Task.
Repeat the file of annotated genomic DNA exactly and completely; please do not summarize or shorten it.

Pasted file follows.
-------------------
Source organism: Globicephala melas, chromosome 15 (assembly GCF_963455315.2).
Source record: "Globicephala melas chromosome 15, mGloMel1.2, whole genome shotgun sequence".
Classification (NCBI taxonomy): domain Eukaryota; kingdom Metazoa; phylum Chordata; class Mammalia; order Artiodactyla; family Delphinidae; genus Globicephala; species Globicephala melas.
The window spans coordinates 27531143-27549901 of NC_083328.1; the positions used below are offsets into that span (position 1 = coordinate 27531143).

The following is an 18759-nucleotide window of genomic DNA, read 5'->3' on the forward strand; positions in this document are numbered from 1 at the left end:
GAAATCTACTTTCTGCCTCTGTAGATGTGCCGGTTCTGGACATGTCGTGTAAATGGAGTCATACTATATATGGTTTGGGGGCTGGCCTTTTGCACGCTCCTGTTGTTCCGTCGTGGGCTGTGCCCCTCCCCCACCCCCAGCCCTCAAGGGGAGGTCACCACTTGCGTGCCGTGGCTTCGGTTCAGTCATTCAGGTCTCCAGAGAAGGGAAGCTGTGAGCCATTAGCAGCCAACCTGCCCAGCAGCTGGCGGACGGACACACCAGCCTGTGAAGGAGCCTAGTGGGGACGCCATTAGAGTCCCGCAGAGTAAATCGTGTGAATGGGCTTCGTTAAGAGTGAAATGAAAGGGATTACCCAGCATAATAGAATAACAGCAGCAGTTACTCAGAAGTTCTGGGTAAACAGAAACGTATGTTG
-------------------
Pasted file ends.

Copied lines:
Source organism: Globicephala melas, chromosome 15 (assembly GCF_963455315.2).
Source record: "Globicephala melas chromosome 15, mGloMel1.2, whole genome shotgun sequence".
Classification (NCBI taxonomy): domain Eukaryota; kingdom Metazoa; phylum Chordata; class Mammalia; order Artiodactyla; family Delphinidae; genus Globicephala; species Globicephala melas.
The window spans coordinates 27531143-27549901 of NC_083328.1; the positions used below are offsets into that span (position 1 = coordinate 27531143).

The following is an 18759-nucleotide window of genomic DNA, read 5'->3' on the forward strand; positions in this document are numbered from 1 at the left end:
GAAATCTACTTTCTGCCTCTGTAGATGTGCCGGTTCTGGACATGTCGTGTAAATGGAGTCATACTATATATGGTTTGGGGGCTGGCCTTTTGCACGCTCCTGTTGTTCCGTCGTGGGCTGTGCCCCTCCCCCACCCCCAGCCCTCAAGGGGAGGTCACCACTTGCGTGCCGTGGCTTCGGTTCAGTCATTCAGGTCTCCAGAGAAGGGAAGCTGTGAGCCATTAGCAGCCAACCTGCCCAGCAGCTGGCGGACGGACACACCAGCCTGTGAAGGAGCCTAGTGGGGACGCCATTAGAGTCCCGCAGAGTAAATCGTGTGAATGGGCTTCGTTAAGAGTGAAATGAAAGGGATTACCCAGCATAATAGAATAACAGCAGCAGTTACTCAGAAGTTCTGGGTAAACAGAAACGTATGTTG